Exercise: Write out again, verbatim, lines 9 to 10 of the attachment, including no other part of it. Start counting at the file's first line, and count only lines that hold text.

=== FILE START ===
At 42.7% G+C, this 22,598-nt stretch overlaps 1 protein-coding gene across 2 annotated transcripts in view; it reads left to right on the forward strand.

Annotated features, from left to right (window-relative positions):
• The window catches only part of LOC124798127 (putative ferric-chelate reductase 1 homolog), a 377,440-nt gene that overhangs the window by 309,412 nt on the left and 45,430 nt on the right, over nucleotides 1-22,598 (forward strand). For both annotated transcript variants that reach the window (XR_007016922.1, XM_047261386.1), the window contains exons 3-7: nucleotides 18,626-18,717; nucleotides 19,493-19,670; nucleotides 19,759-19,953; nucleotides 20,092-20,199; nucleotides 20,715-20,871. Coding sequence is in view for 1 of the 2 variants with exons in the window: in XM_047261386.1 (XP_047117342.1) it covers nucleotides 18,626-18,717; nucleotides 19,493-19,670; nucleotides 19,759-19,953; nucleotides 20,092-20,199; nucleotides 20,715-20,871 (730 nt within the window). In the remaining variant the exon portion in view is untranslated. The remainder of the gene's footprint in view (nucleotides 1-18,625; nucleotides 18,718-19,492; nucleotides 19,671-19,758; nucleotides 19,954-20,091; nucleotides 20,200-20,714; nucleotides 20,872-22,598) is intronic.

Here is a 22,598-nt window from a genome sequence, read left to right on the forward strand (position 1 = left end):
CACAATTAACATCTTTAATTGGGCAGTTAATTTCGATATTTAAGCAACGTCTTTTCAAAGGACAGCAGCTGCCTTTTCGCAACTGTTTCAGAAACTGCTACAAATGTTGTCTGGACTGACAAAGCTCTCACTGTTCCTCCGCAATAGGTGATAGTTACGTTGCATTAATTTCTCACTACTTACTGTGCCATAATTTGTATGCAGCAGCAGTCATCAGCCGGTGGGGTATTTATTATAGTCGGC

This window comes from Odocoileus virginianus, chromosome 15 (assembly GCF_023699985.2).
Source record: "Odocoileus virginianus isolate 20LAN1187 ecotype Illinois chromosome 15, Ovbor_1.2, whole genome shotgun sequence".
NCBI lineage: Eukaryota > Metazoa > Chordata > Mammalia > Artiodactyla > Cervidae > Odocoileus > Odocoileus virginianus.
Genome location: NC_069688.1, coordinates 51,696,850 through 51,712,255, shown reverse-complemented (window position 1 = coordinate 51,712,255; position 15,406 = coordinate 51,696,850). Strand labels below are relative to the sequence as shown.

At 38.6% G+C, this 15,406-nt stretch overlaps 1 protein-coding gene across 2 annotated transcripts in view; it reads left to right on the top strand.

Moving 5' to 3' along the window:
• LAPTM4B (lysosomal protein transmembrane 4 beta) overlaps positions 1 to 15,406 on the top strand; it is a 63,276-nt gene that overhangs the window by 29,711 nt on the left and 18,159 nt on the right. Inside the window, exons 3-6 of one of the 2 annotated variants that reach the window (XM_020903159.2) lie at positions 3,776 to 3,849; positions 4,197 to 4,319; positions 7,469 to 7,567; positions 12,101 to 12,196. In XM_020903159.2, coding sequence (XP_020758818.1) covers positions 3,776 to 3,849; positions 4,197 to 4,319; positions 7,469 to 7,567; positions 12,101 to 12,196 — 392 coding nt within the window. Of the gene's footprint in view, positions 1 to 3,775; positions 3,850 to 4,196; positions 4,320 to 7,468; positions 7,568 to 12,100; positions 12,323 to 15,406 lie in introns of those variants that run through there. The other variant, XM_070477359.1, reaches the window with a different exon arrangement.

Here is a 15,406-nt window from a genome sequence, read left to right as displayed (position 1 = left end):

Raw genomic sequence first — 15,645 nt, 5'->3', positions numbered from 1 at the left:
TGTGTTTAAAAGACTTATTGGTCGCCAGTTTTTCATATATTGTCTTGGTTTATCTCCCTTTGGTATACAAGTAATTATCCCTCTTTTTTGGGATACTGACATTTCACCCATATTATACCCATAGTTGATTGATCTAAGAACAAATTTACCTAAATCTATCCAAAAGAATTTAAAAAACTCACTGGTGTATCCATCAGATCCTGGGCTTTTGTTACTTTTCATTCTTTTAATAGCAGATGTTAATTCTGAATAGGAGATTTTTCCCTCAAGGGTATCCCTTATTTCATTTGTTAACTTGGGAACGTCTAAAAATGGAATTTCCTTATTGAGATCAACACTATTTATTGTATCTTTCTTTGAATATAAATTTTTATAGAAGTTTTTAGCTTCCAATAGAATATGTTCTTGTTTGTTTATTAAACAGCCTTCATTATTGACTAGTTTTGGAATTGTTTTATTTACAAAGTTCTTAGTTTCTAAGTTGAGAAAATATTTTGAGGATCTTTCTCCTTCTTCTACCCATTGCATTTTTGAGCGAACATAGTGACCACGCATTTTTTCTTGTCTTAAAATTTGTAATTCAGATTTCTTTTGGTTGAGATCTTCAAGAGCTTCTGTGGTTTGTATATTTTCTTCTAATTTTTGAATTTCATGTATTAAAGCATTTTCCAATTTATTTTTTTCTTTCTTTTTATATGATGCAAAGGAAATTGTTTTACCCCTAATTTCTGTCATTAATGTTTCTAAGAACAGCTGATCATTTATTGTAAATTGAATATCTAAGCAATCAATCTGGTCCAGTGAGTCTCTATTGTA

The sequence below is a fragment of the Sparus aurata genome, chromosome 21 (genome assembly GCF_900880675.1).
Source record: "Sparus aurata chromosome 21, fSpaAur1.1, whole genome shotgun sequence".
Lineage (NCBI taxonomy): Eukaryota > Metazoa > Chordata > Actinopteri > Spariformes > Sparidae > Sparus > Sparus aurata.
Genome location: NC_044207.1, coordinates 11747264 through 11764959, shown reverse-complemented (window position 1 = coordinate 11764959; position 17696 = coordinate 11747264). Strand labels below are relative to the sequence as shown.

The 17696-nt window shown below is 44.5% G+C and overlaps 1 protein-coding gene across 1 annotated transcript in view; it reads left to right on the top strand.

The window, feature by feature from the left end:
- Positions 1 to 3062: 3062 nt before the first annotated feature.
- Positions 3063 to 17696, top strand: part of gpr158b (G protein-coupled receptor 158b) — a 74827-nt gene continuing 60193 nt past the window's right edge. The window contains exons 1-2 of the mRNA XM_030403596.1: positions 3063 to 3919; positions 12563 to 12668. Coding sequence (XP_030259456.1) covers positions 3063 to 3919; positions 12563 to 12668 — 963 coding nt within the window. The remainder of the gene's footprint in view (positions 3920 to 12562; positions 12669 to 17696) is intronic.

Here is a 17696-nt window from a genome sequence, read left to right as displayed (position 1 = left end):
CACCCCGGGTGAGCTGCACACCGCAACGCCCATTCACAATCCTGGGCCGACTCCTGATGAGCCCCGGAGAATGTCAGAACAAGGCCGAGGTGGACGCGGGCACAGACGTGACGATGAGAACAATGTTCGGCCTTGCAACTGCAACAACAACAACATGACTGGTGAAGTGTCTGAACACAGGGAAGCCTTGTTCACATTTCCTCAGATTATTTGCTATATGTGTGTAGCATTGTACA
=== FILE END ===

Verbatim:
Genome location: NC_069688.1, coordinates 51,696,850 through 51,712,255, shown reverse-complemented (window position 1 = coordinate 51,712,255; position 15,406 = coordinate 51,696,850). Strand labels below are relative to the sequence as shown.

At 38.6% G+C, this 15,406-nt stretch overlaps 1 protein-coding gene across 2 annotated transcripts in view; it reads left to right on the top strand.